Driving Around with TBS by Melissa Hall

Car Picture

Driving Around with TBS

Words by Melissa Hall ( Instagram / Twitter )

Melissa Hall received her MFA in Creative Writing from Minnesota State University, Mankato. She currently lives in Austin, Texas where she tutors English and writing to students with learning disabilities. In her spare time, Melissa volunteers as a grant writer for a local nonprofit (Kids In A New Groove), and attends as many concerts as her budget allows.


Sometimes I find myself driving nowhere in particular. Sometimes I drive home from work and I continue driving past my apartment. Minutes or sometimes even a half hour later, I’m still driving, too worked up, too emotional, to be around other living beings. Maybe my boss has yelled at me. Maybe my bills are piling up. Maybe things are not okay. I pump my music up,
music the cars beside me and behind me at the stop light can hear, and I sing loudly. So loudly. I am screaming. My face the color of cherry pie from yelling and beating my fists on the steering wheel. The poor souls at the stop light glance at my too-old- to-be- doing-this face, bewildered. They’re thinking,
What is she doing?
Why is she screaming?
And what is she listening to?
Taking Back Sunday albums—Tell All Your Friends or Where You Want to Be.
I’m not embarrassed I listen to angsty high school music. I’m not embarrassed to say that I’ll be at the front of crowd when I see them at SOS Fest in November. I love these albums with my whole being. They helped me through my parents’ divorce, the frustration associated with being a grade-obsessed high schooler, and the emotional highway of high school dating. I
listened to these albums driving to school in my mom’s little Scion XA, the stereo pumped as loud as the small car would allow, doing AP calculus homework on the phone with my best friend as she told me to turn it down!, lying on my bed late at night wondering if Josh would ever notice me in biology class. These albums were my first true love.
When I hear a song from one of these beloved albums while at the bar, I’ll hum along.

But humming a single song in a bar when it randomly comes over the speakers and blasting the album in my car, alone, are two completely different things. Humming signifies enjoyment, maybe nostalgia. Screaming the lyrics “I can’t say I blame you/ But I wish that I could/ I’m sick of writing every song about you” very loudly, with as much angst as my 125
pound body can muster signifies something at least slightly unhinged.
It’s always just so much emotion—all of the little nuisances, and annoyances, and worries that accumulate over a given period of time before they need to come out. The missed meeting, the student I can’t seem to help, the new weird noise my car is making. They cannot stay buried, they have spilled out of the cup, and I cannot contain them in my body any longer.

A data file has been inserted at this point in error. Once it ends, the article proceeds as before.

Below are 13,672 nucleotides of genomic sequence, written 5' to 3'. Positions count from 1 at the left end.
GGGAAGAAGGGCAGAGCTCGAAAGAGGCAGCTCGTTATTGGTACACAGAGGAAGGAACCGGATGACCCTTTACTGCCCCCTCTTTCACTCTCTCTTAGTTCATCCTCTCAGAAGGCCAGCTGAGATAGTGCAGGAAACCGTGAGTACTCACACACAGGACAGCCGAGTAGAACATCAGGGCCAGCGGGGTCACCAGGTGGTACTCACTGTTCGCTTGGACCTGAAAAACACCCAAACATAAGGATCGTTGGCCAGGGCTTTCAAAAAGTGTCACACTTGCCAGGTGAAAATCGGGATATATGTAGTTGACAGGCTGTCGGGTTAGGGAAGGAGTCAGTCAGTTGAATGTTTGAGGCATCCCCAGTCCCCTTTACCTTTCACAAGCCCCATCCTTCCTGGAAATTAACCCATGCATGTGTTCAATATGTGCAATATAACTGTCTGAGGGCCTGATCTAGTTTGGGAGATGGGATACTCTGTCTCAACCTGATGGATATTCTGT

They come out via song and tears.
But is that really so bad? Can’t I be angry and sad and hurt and confused and frustrated? Can I be not okay?
“I never made a scene/ well, they came to me.”
A particularly harrowing week, complete with a past student in the process of filing a grade dispute, I felt my shoulders heavy with responsibility and unhappiness. I drove home listening to Tell All Your Friends, breathless after screaming “Head Club” several times in a row. But when I got inside and greeted my boyfriend I was lighter. Lighter than I had felt all week.
Maybe there wouldn’t be such a build-up if it were acceptable to scream in public. If I were allowed to scream in the middle of the parking lot, arms in the air, and not have the stares, and possibly the authorities, directed my way. To be child-like, understood for my outburst and excused for the inability to contain it all within my body. Only when there’s a label associated
with this outburst does it become acceptable.

But what if we allowed ourselves to be emotional? What if it became okay, and even encouraged, to be angry and sad and frustrated? What would that look like?
Tiny sound-proof offices, like practice rooms in a music building, walls covered in soft padding. Offices in every work place that offer its employees solitude and peace as they express their emotions in a comfortable place. I imagine a happier world, no longer silencing ourselves in bathroom stalls, or shoving those emotions back down our throats, only uncorking them when crisis emerges.
I imagine fewer tears in the car. Fewer aimless trips. Until then, I have Taking Back Sunday.


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